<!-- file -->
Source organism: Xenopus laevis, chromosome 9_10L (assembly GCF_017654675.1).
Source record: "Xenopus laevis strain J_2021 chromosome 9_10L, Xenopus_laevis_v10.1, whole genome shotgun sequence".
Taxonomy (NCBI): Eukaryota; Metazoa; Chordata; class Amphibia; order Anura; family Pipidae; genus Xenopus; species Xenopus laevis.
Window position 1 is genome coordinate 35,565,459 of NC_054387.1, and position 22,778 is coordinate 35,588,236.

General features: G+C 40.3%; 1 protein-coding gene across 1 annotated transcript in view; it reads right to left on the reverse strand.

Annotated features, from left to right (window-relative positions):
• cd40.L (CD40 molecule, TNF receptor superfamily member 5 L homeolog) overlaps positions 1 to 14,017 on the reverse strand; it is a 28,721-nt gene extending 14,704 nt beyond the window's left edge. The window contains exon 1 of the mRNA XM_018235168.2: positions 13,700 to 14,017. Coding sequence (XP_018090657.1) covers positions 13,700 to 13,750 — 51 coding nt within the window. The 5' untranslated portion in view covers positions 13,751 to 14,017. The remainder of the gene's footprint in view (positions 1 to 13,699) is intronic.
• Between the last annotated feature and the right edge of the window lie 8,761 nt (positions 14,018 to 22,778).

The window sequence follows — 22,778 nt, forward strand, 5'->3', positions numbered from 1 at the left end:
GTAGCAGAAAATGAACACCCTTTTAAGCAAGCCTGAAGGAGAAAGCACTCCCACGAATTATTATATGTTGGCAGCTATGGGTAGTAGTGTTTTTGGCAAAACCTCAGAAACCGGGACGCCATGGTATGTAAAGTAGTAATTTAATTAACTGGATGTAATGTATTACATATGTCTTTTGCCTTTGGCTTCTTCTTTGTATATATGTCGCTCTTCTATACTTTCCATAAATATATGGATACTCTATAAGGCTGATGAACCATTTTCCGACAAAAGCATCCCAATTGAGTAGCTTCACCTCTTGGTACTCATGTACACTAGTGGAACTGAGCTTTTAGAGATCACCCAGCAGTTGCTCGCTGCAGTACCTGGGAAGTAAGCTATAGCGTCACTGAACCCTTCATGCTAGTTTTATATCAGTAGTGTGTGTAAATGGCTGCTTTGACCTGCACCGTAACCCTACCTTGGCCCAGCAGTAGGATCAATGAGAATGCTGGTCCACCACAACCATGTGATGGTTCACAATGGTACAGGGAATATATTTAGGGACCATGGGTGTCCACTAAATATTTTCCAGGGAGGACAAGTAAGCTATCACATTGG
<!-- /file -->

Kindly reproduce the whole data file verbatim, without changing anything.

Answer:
Source organism: Xenopus laevis, chromosome 9_10L (assembly GCF_017654675.1).
Source record: "Xenopus laevis strain J_2021 chromosome 9_10L, Xenopus_laevis_v10.1, whole genome shotgun sequence".
Taxonomy (NCBI): Eukaryota; Metazoa; Chordata; class Amphibia; order Anura; family Pipidae; genus Xenopus; species Xenopus laevis.
Window position 1 is genome coordinate 35,565,459 of NC_054387.1, and position 22,778 is coordinate 35,588,236.

General features: G+C 40.3%; 1 protein-coding gene across 1 annotated transcript in view; it reads right to left on the reverse strand.

Annotated features, from left to right (window-relative positions):
• cd40.L (CD40 molecule, TNF receptor superfamily member 5 L homeolog) overlaps positions 1 to 14,017 on the reverse strand; it is a 28,721-nt gene extending 14,704 nt beyond the window's left edge. The window contains exon 1 of the mRNA XM_018235168.2: positions 13,700 to 14,017. Coding sequence (XP_018090657.1) covers positions 13,700 to 13,750 — 51 coding nt within the window. The 5' untranslated portion in view covers positions 13,751 to 14,017. The remainder of the gene's footprint in view (positions 1 to 13,699) is intronic.
• Between the last annotated feature and the right edge of the window lie 8,761 nt (positions 14,018 to 22,778).

The window sequence follows — 22,778 nt, forward strand, 5'->3', positions numbered from 1 at the left end:
GTAGCAGAAAATGAACACCCTTTTAAGCAAGCCTGAAGGAGAAAGCACTCCCACGAATTATTATATGTTGGCAGCTATGGGTAGTAGTGTTTTTGGCAAAACCTCAGAAACCGGGACGCCATGGTATGTAAAGTAGTAATTTAATTAACTGGATGTAATGTATTACATATGTCTTTTGCCTTTGGCTTCTTCTTTGTATATATGTCGCTCTTCTATACTTTCCATAAATATATGGATACTCTATAAGGCTGATGAACCATTTTCCGACAAAAGCATCCCAATTGAGTAGCTTCACCTCTTGGTACTCATGTACACTAGTGGAACTGAGCTTTTAGAGATCACCCAGCAGTTGCTCGCTGCAGTACCTGGGAAGTAAGCTATAGCGTCACTGAACCCTTCATGCTAGTTTTATATCAGTAGTGTGTGTAAATGGCTGCTTTGACCTGCACCGTAACCCTACCTTGGCCCAGCAGTAGGATCAATGAGAATGCTGGTCCACCACAACCATGTGATGGTTCACAATGGTACAGGGAATATATTTAGGGACCATGGGTGTCCACTAAATATTTTCCAGGGAGGACAAGTAAGCTATCACATTGG